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4 min read Published September 30 2022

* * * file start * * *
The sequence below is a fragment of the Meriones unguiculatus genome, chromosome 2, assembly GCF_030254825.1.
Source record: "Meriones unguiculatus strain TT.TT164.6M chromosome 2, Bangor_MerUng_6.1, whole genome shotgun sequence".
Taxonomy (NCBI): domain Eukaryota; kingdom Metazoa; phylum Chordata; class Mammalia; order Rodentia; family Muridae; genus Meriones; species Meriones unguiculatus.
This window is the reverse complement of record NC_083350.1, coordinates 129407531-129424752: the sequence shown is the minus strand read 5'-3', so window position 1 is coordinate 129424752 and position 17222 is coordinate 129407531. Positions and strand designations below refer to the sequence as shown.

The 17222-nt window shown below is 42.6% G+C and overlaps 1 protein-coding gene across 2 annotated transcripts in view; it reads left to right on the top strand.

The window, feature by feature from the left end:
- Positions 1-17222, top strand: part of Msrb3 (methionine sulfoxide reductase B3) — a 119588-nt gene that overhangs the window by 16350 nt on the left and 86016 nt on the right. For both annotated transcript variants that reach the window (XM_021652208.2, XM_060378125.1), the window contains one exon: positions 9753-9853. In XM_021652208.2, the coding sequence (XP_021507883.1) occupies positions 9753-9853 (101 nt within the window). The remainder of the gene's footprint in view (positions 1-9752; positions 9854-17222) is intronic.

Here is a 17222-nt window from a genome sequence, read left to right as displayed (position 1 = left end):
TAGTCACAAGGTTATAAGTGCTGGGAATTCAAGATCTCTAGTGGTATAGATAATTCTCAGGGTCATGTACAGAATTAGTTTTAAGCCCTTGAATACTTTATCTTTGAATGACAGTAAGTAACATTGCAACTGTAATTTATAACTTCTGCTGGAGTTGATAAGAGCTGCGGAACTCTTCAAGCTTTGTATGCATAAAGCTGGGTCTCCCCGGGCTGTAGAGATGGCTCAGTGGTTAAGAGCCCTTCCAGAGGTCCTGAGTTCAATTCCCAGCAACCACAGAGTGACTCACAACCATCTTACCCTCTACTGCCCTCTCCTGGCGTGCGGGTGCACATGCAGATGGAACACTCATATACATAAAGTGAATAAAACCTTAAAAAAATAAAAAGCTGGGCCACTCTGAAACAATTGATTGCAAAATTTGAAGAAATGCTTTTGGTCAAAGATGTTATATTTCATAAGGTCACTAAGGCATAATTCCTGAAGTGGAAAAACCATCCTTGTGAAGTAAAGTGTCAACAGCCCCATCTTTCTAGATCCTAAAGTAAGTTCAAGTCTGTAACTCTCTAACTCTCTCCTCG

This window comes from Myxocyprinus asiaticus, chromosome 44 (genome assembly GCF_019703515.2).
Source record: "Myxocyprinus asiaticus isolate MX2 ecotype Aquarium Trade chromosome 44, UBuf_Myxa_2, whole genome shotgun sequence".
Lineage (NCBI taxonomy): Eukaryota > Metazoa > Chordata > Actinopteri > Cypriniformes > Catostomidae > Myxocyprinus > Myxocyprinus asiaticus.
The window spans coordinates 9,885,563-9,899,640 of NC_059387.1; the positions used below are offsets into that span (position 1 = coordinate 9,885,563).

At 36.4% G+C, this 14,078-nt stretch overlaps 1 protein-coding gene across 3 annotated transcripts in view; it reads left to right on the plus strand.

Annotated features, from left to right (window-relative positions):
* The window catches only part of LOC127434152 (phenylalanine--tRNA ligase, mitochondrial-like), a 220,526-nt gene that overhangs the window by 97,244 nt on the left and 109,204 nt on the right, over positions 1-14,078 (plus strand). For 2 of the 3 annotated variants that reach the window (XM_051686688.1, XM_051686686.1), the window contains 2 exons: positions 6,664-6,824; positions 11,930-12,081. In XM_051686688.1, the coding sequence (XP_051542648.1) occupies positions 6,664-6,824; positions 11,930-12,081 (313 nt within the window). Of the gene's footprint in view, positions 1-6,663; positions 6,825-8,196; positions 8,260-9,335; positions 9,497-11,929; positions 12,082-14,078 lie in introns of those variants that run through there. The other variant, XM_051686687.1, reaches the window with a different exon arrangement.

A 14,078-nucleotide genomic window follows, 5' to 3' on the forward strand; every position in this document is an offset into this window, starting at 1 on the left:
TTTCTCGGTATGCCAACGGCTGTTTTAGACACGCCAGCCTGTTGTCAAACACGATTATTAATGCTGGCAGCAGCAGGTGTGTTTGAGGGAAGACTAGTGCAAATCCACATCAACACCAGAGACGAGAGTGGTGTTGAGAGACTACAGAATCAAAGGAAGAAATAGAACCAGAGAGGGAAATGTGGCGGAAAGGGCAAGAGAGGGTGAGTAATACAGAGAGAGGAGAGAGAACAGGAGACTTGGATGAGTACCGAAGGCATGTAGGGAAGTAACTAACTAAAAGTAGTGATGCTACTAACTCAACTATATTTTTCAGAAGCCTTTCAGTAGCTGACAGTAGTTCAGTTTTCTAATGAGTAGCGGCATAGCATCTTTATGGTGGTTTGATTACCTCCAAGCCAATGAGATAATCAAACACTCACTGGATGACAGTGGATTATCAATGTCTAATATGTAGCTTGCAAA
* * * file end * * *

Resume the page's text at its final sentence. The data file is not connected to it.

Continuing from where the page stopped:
Authored by Dan Miller Written by Points and Miles Expert Contributor Dan Miller is a former contributing writer for Bankrate. Dan covered loans as well as home equity and debt management in his work. Written by Rashawn Mitchner. Edited by Associate loans Editor Rashawn Mitchner, who was a former editor in charge at Bankrate. The Bankrate promises